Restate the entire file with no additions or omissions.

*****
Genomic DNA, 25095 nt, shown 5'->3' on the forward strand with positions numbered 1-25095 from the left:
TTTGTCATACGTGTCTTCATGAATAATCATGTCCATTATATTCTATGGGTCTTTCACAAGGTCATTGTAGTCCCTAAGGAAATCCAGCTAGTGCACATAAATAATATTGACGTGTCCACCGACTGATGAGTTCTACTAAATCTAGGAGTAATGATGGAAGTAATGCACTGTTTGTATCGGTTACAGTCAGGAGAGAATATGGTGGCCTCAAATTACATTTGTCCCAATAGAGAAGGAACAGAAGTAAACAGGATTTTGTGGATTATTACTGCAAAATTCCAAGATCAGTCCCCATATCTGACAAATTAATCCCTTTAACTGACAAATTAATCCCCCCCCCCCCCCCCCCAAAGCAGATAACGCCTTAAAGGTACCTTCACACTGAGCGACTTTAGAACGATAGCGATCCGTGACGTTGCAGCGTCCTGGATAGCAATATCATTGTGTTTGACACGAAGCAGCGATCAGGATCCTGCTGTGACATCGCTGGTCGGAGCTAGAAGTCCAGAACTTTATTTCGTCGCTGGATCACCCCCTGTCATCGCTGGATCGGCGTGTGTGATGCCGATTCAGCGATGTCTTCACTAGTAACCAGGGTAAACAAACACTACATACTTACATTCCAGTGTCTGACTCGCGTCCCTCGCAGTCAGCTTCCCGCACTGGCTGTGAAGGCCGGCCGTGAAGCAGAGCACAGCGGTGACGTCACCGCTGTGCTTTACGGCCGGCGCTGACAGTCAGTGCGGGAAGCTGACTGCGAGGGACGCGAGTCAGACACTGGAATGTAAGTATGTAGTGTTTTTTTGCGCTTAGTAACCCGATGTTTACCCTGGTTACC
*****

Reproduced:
Genomic DNA, 25095 nt, shown 5'->3' on the forward strand with positions numbered 1-25095 from the left:
TTTGTCATACGTGTCTTCATGAATAATCATGTCCATTATATTCTATGGGTCTTTCACAAGGTCATTGTAGTCCCTAAGGAAATCCAGCTAGTGCACATAAATAATATTGACGTGTCCACCGACTGATGAGTTCTACTAAATCTAGGAGTAATGATGGAAGTAATGCACTGTTTGTATCGGTTACAGTCAGGAGAGAATATGGTGGCCTCAAATTACATTTGTCCCAATAGAGAAGGAACAGAAGTAAACAGGATTTTGTGGATTATTACTGCAAAATTCCAAGATCAGTCCCCATATCTGACAAATTAATCCCTTTAACTGACAAATTAATCCCCCCCCCCCCCCCCCCAAAGCAGATAACGCCTTAAAGGTACCTTCACACTGAGCGACTTTAGAACGATAGCGATCCGTGACGTTGCAGCGTCCTGGATAGCAATATCATTGTGTTTGACACGAAGCAGCGATCAGGATCCTGCTGTGACATCGCTGGTCGGAGCTAGAAGTCCAGAACTTTATTTCGTCGCTGGATCACCCCCTGTCATCGCTGGATCGGCGTGTGTGATGCCGATTCAGCGATGTCTTCACTAGTAACCAGGGTAAACAAACACTACATACTTACATTCCAGTGTCTGACTCGCGTCCCTCGCAGTCAGCTTCCCGCACTGGCTGTGAAGGCCGGCCGTGAAGCAGAGCACAGCGGTGACGTCACCGCTGTGCTTTACGGCCGGCGCTGACAGTCAGTGCGGGAAGCTGACTGCGAGGGACGCGAGTCAGACACTGGAATGTAAGTATGTAGTGTTTTTTTGCGCTTAGTAACCCGATGTTTACCCTGGTTACC